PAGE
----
The federal government was awarded an emergency stay in discovery proceedings by the U.S. Court of Appeals for the Second Circuit Friday, as it prepares to file a writ of mandamus in a pair of suits over President Donald Trump’s decision, announced last month in an executive order, to end the Deferred Action for Childhood Arrivals program last month.
The order in In Re: Elaine Duke 17-3345 was issued by Circuit Judge José Cabranes, ahead of a three-judge panel’s consideration of the as-of-yet unfiled mandamus request. The government has until Monday afternoon to file papers.
The move by the U.S. Department of Justice is the latest in a series of pushbacks against a pair of lawsuits in the U.S. District Court for the Eastern District of New York. The plaintiffs—a private individual, Martin Jonathan Batalla Vidal in Batalla Vidal v. Baran, 16-cv-04756, and a host of state attorneys general, led by New York AG Eric Schneiderman in State of New York v. Trump, 17-cv-05228—have moved forward with discovery in the parallel suits, overseen by U.S. District Judge Nicholas Garaufis and Magistrate Judge James Orenstein.
Even as the government sought a stay from the appellate court Thursday, Orenstein and Garaufis, in separate orders the same day, pushed discovery forward in the suits.
Both orders were related to a September order by Orenstein authorizing discovery, over the objections of government lawyers. The Trump administration was ordered to produce an administrative record and privilege log around the decisions by Department of Homeland Security Acting Secretary Elaine Duke’s order to “wind down” the DACA program. Plaintiffs argue that the government’s submission of material to satisfy the original production order was insufficient.
Orenstein’s order Thursday approved a motion, filed by Vidal’s attorney Muneer Ahmad of the Frank Legal Services Organization at Yale Law School on behalf of plaintiffs in both suits, to compel the government to produce the administrative record.
“Defendants compiled a skeletal administrative record based on an erroneously narrow standard of what the record must include,” plaintiffs stated.
On Thursday, Orenstein agreed, noting that satisfying the order means not just providing documents Duke personally reviewed, but “encompasses all documents and materials that were before the decision-makers’ agencies and the non-privileged work and recommendations’ of the decision-makers’ subordinates.”
Orenstein ordered the government to complete production by 3 p.m. on Oct. 27.
In a separate order Thursday, Garaufis refused the government’s request for a stay on all discovery and privilege log production orders. The Article III judge had previously limited the privilege log order to only DHS and DOJ materials and extended the production deadline to Oct. 20. The government argued for a stay on discovery pending a final determination on the sufficiency of the administrative record now being ordered produced by Orenstein, or, alternatively, the decision on the mandamus petition at the Second Circuit. The government claimed, according to Orenstein, that it was “in limbo, exposed to discovery but lacking the certainty of a final order.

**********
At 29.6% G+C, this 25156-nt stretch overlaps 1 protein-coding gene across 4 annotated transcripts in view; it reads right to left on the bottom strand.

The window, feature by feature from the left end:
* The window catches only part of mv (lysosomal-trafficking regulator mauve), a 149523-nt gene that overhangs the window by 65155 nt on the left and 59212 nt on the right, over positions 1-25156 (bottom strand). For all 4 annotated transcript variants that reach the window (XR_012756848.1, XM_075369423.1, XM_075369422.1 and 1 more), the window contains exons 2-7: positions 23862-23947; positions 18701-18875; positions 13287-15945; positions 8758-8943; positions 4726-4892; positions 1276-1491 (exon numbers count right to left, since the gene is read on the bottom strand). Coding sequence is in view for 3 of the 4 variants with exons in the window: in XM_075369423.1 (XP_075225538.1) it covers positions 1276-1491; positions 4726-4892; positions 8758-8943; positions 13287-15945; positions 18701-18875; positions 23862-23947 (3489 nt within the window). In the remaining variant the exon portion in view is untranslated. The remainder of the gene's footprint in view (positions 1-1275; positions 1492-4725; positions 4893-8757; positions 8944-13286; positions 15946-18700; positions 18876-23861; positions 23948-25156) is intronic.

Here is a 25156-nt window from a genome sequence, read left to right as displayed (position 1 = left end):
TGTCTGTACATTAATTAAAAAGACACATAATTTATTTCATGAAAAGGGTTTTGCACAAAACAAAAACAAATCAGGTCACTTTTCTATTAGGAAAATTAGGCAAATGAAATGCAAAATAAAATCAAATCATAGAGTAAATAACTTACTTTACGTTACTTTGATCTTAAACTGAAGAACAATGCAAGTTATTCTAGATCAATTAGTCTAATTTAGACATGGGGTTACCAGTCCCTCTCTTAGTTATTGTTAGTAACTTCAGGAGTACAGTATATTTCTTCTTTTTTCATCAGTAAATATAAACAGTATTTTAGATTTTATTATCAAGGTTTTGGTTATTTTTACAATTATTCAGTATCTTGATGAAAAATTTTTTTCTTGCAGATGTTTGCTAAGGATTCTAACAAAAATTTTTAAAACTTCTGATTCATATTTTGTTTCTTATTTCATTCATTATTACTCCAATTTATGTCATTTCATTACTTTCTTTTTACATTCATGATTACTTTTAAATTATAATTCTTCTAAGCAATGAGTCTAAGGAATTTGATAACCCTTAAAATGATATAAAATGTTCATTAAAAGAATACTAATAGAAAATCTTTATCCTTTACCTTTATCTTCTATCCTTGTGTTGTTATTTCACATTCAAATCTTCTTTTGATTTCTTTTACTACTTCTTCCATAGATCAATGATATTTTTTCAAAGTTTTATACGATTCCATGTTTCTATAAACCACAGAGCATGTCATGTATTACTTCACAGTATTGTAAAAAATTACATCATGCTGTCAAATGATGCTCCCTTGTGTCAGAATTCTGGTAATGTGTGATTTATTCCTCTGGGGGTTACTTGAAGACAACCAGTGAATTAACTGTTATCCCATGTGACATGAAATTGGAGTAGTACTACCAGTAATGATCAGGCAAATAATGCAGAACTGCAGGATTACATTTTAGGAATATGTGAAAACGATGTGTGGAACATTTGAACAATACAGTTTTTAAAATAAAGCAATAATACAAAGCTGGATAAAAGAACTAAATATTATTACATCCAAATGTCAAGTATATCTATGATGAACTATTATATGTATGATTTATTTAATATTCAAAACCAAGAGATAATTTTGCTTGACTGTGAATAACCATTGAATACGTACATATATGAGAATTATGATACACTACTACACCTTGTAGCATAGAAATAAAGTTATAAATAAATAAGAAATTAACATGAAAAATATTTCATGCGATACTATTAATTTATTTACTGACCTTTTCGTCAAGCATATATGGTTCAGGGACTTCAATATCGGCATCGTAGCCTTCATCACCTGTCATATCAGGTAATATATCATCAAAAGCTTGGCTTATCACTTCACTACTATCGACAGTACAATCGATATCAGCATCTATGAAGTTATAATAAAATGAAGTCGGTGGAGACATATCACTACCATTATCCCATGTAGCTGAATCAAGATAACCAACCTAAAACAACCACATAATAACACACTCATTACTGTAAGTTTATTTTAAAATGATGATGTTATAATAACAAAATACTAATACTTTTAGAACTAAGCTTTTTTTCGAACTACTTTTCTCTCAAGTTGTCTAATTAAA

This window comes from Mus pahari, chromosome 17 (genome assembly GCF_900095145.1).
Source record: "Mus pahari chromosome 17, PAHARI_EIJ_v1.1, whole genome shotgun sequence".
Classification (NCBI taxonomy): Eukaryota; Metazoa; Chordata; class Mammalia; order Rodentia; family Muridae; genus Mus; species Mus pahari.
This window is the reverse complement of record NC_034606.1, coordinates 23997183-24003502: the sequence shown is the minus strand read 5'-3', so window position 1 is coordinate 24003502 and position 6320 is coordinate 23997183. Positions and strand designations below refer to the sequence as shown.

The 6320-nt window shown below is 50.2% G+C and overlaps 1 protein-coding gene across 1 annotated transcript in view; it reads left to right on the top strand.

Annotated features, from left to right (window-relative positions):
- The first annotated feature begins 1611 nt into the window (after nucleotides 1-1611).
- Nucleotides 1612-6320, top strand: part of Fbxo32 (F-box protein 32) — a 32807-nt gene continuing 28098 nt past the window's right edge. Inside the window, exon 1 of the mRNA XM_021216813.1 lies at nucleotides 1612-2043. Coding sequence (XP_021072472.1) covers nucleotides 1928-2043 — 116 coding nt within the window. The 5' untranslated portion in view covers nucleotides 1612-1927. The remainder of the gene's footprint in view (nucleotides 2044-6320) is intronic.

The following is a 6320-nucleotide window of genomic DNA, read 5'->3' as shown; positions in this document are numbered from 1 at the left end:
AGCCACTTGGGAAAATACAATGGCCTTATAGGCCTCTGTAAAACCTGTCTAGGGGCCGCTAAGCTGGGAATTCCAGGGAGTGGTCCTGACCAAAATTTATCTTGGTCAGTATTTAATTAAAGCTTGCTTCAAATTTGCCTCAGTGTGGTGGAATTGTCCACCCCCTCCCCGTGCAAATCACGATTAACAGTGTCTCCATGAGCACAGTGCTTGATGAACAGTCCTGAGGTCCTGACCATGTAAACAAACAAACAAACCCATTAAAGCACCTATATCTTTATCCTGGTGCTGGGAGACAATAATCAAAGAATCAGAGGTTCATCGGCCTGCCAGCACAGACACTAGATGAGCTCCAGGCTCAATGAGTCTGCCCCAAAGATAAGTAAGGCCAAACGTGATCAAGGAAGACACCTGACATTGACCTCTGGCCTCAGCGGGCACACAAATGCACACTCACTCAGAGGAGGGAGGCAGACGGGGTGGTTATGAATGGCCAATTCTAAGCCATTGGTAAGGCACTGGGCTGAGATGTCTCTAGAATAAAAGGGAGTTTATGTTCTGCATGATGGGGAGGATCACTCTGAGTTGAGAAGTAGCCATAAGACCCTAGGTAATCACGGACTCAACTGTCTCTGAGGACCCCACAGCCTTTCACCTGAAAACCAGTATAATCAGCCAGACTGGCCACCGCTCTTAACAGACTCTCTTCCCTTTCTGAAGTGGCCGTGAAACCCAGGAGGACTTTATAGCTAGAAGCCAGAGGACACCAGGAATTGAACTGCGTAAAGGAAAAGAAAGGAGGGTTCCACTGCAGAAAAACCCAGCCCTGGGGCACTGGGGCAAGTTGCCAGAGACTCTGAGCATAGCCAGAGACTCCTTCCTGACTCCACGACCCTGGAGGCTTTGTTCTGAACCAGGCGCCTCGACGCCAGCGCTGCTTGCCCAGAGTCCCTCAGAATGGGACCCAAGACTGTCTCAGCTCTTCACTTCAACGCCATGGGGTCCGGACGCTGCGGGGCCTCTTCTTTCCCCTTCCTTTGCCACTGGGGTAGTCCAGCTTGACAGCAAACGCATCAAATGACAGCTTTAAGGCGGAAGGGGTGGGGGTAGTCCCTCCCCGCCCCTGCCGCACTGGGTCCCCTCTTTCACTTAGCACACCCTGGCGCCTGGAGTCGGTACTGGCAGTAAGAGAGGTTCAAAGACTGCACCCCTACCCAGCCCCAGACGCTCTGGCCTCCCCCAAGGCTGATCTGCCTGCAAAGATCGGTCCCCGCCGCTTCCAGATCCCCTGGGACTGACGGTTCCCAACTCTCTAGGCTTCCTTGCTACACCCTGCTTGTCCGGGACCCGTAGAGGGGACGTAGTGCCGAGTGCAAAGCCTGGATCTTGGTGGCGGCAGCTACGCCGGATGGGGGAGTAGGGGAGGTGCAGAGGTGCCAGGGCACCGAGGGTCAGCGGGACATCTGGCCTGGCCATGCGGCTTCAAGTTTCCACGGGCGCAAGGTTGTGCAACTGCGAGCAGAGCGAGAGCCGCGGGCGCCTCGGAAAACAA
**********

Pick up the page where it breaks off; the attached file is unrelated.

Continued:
Orenstein Thursday refused to stay the privilege-log requirement, namely because doing so would push the resolution of the district court case up against the March deadline for DACA renewals.
“While the court is mindful of the burden that the expedited discovery schedule may place on the government, this urgency is the unavoidable result of defendants’ own decision to terminate, on relatively short notice, a program directly benefiting hundreds of thousands of individuals,” Garaufis wrote.
Garaufis did, however, narrow the scope of the administrative record to material considered by U.S. Attorney General Jeff Sessions Duke and “their first-tier subordinates” in making their decisions.
The government’s request for a stay pending mandamus was also denied.
In that petition to the appellate court, the government asked for an immediate administrative stay by 9 a.m. on Oct. 20 to halt the forward momentum in the district suits. The circuit did not respond to that request ahead of the government’s requested deadline.
Acting Assistant AG Chad Readler and Deputy Assistant AG Hashim Mooppan wrote that the stay was “required to avoid significant ongoing burden and intrusion into the deliberative processes of the agency decision-maker” and that the district court’s rulings “disregard fundamental principles of administrative law and inter-branch comity that warrant this court’s exercise of its mandamus authority.”
In an opposition brief filed Thursday on behalf of the plaintiff states by Schneiderman, and signed by New York Solicitor General Barbara Underwood, reiterated Garaufis’ concern about the upcoming renewal deadline.
“[A]s that court has also noted, defendants’ requests to delay discovery in this case must be evaluated in light of their role in creating the urgency about which they now complain,” plaintiffs stated. adding that the government has already asked for, and received, “several extensions” from the district court.